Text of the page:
Trump’s Gambit with Taiwan Is a Monumental BlunderNews Abroad
tags: China, election 2016, Taiwan, Trump
Andrew Meyer is a professor of history at Brooklyn College. He blogs at Madman of Chu.
President-Elect Trump's declaration that the U.S. does not "have to be bound by a 'one China' policy” unless Beijing makes concessions regarding trade expresses a profound misunderstanding of conditions in the Taiwan Strait. For four decades the United States has cultivated a deliberate posture of "strategic ambiguity," striving to preserve the status quo by keeping both sides guessing as to how far the U.S. will go to defend Taiwan, and under what circumstances. Abandoning this fragile homeostasis in search of pecuniary advantage is like lighting your neighbor's house on fire to get a better price for her used car. Beijing will view any change to the “one China” policy as an equivalently existential threat to its own national security.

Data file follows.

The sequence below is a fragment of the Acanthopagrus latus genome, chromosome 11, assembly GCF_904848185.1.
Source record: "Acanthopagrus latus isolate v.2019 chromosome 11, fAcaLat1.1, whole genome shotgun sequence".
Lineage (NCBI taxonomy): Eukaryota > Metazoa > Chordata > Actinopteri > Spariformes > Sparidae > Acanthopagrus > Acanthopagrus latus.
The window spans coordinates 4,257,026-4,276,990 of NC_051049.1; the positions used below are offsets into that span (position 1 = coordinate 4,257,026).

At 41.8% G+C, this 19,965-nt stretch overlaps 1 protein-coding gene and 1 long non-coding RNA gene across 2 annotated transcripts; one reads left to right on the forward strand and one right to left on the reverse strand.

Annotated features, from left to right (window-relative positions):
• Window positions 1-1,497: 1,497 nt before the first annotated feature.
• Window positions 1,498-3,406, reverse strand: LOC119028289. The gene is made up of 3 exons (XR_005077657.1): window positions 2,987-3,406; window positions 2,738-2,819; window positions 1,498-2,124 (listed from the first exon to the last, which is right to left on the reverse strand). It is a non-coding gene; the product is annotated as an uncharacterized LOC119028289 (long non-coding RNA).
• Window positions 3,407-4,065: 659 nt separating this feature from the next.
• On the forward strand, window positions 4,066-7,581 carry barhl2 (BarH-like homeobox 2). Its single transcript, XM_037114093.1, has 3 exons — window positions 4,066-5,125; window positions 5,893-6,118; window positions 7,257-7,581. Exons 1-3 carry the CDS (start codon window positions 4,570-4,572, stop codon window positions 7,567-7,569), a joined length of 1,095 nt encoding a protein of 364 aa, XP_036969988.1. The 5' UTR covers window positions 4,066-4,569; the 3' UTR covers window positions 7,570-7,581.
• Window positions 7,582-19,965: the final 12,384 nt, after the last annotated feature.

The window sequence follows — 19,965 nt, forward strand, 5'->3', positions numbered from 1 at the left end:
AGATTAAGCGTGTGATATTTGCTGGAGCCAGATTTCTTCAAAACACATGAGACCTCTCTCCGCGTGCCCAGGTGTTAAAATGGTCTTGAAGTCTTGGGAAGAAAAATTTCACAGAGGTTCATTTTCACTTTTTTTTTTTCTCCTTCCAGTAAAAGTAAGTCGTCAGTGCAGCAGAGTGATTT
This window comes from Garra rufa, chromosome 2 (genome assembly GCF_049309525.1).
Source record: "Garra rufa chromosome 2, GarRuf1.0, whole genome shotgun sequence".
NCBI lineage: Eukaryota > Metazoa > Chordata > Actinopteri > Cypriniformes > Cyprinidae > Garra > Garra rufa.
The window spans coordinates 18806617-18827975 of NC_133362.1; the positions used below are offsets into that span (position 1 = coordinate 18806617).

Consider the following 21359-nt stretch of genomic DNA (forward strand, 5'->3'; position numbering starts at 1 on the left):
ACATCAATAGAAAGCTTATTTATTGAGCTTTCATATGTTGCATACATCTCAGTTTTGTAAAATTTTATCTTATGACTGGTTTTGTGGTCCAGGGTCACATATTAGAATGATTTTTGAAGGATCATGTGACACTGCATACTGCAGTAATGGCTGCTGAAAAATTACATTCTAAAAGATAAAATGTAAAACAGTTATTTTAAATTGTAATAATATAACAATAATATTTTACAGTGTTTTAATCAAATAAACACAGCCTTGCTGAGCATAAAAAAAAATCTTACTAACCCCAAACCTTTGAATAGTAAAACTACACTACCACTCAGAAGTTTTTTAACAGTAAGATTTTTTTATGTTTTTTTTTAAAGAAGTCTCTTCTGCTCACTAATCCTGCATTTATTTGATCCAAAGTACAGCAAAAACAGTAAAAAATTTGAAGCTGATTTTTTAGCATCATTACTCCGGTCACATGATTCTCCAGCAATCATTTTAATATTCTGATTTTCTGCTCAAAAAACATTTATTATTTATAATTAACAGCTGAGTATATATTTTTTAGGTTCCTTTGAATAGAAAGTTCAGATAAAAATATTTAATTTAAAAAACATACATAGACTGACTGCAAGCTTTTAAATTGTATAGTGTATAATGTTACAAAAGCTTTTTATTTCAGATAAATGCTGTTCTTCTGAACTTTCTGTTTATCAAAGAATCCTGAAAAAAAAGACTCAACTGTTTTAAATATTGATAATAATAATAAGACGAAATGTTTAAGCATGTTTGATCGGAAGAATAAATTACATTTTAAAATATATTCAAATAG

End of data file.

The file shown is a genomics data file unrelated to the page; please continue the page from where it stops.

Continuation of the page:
The reasons for this state of affairs are complex and rooted in the history of both mainland China and Taiwan. Americans often assume that the Taiwanese desire independence merely in recognition of the established fact of the island’s autonomy. But the move for formal secession is driven by passions much more visceral and aggrieved. When Chiang Kai-shek first became President on the mainland, Taiwan was a Japanese colony, repatriated to China only at the end of World War II. The military governor he dispatched to the island was so corrupt and oppressive that in 1947 the Taiwanese rose up in a rebellion that was put down with horrific brutality. Repression continued after the remnants of the Nationalist party and its military took refuge on Taiwan in 1949. Until 1987 the island was kept under martial law, in thrall to a system that concentrated economic and political power in the hands of mainland emigres and afforded native-born Taiwanese (the majority) only token participation in the management of their own affairs.